• Reducing G_FPS can speed up the rest of the game. The default choice of 50 works well, but many people reduce it down to 20 with no ill effect.
    • Reducing G_FPS too far can make the game unresponsive and glitchy. Some people can cope with 5; most cannot.
  • PRINT_MODE is another init setting. It controls the method Dwarf Fortress uses to draw the screen.
    • More advanced methods allow DF to make more use of OpenGL features and therefore your graphics card. STANDARD and VBO are good starting points.
    • More advanced methods may still have bugs. 2D is more likely to be reliable.
  • Temperature and Weather are two more features which users may or may not notice.
    • Disabling them, using the settings in d_init.txt, can speed things up.
    • But then rain won't refill murky pools, magma won't melt goblins, etc.
    • One user reported an FPS boost from 35 to 90 upon disabling temperature.
  • The size of your world and embark site both increase the amount of terrain which DF needs to keep track of.
    • If you don't mind going vertical, try reducing your embark site from the default 4x4 squares to 3x3 or even 2x2.
    • World size probably doesn't matter except for the size of the save files, but reducing the number of cavern layers (default of 3) will help. You need at least 1 cavern layer to get underground plants, and 2 caverns to get all the underground trees.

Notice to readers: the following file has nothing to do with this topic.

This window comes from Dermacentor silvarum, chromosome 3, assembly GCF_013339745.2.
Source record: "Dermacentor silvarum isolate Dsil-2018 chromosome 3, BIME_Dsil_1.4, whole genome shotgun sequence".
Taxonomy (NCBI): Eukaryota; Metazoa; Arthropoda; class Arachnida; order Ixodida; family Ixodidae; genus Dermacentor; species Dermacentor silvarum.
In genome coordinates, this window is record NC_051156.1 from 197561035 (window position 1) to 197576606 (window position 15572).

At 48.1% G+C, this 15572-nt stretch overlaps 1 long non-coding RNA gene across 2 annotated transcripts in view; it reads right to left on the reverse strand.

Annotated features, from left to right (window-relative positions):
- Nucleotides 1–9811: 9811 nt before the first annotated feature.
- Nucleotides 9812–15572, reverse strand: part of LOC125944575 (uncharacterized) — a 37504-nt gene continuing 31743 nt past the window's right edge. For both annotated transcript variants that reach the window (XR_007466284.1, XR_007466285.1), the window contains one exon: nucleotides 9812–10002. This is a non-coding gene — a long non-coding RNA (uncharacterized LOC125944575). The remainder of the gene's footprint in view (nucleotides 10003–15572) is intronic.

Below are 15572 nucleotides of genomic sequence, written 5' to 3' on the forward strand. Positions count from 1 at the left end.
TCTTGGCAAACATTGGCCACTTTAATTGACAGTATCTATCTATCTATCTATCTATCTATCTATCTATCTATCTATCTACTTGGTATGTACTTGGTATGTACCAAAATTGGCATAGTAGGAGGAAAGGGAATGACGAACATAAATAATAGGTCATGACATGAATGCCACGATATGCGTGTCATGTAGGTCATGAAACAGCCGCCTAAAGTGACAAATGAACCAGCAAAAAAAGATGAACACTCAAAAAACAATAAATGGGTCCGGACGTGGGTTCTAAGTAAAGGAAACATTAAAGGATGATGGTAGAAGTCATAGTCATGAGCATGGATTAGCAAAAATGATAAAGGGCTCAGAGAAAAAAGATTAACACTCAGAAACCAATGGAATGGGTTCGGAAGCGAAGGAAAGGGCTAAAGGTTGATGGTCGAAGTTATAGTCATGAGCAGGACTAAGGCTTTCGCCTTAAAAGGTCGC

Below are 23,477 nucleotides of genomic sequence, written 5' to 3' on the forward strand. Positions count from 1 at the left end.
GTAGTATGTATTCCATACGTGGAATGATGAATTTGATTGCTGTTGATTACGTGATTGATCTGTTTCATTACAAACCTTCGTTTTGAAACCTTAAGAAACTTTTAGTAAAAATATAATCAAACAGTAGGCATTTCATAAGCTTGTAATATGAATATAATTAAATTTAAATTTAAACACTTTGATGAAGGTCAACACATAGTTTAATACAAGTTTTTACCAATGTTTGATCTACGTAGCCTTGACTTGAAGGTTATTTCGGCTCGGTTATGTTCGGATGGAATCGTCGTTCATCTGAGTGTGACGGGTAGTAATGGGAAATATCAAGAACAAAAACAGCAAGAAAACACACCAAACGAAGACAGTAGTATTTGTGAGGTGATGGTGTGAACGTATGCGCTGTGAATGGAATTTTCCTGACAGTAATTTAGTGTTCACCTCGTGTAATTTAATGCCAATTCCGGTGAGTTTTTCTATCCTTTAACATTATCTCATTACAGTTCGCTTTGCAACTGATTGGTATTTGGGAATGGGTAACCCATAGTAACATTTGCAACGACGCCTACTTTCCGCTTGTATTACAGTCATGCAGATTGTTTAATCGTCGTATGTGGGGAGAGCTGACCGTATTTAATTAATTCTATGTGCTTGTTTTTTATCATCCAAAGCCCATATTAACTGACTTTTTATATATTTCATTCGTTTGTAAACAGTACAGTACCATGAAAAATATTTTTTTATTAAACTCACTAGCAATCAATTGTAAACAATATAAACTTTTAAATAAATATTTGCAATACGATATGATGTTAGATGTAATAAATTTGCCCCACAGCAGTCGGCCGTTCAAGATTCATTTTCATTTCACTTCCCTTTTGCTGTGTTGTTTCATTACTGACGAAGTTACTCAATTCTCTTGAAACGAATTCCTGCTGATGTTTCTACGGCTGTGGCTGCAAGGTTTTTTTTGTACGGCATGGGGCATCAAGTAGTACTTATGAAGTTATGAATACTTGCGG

• Proper use of traffic designations will help.
    • Setting corridors to "high" traffic, and dead-end workshop rooms next to them to "low" traffic, means the pathfinder algorithm will search more quickly along the corridor, and waste less time searching in the rooms.
    • Changing the normal traffic weight to 1 in d_init.txt will optimize the pathfinder at the cost of High traffic zones not making a difference (source)
  • Closing off unused areas with raised bridges and locked doors can help.
    • Reducing the area which the pathfinder algorithm has to search lets it run faster.
    • In general the pathfinder algorithm is good about not searching irrelevant areas. Caverns are probably the worst offender.
  • Disabling your Dwarven civ from wearing clothing as a mod (required regen of world) may help maintain higher fps later in the gameBug:3942, if you don't mind naked dwarves running around. Alternatively, finding a way to dump excess/worn out clothing might help restore fps on existing fortresses. Requires research.
  • Encountering HFS will dramatically reduce FPS if you seal the breach (Bug:1340). Either avoid doing so or use the work around posted in the bug report.
  • Use the default ASCII Graphics Tileset. Custom tilesets (such as Ironhand, Mayday, and Phoebus) can decrease your framerate.
    • Citation needed; if you don't use creature graphics, it handles it the exact same way as the normal ASCII tileset; they're both just images.
  • Mac OSX: Spotlight indexes files on your mac. Since DF constantly changes files, spotlight will keep indexing them using 60-70% of your CPU. Exclude DF in system preferences: spotlight's privacy settings and you can get a factor of two in FPS. This can easily provide benefits of over 30 FPS, even on multicore computers that do not need to worry about CPU.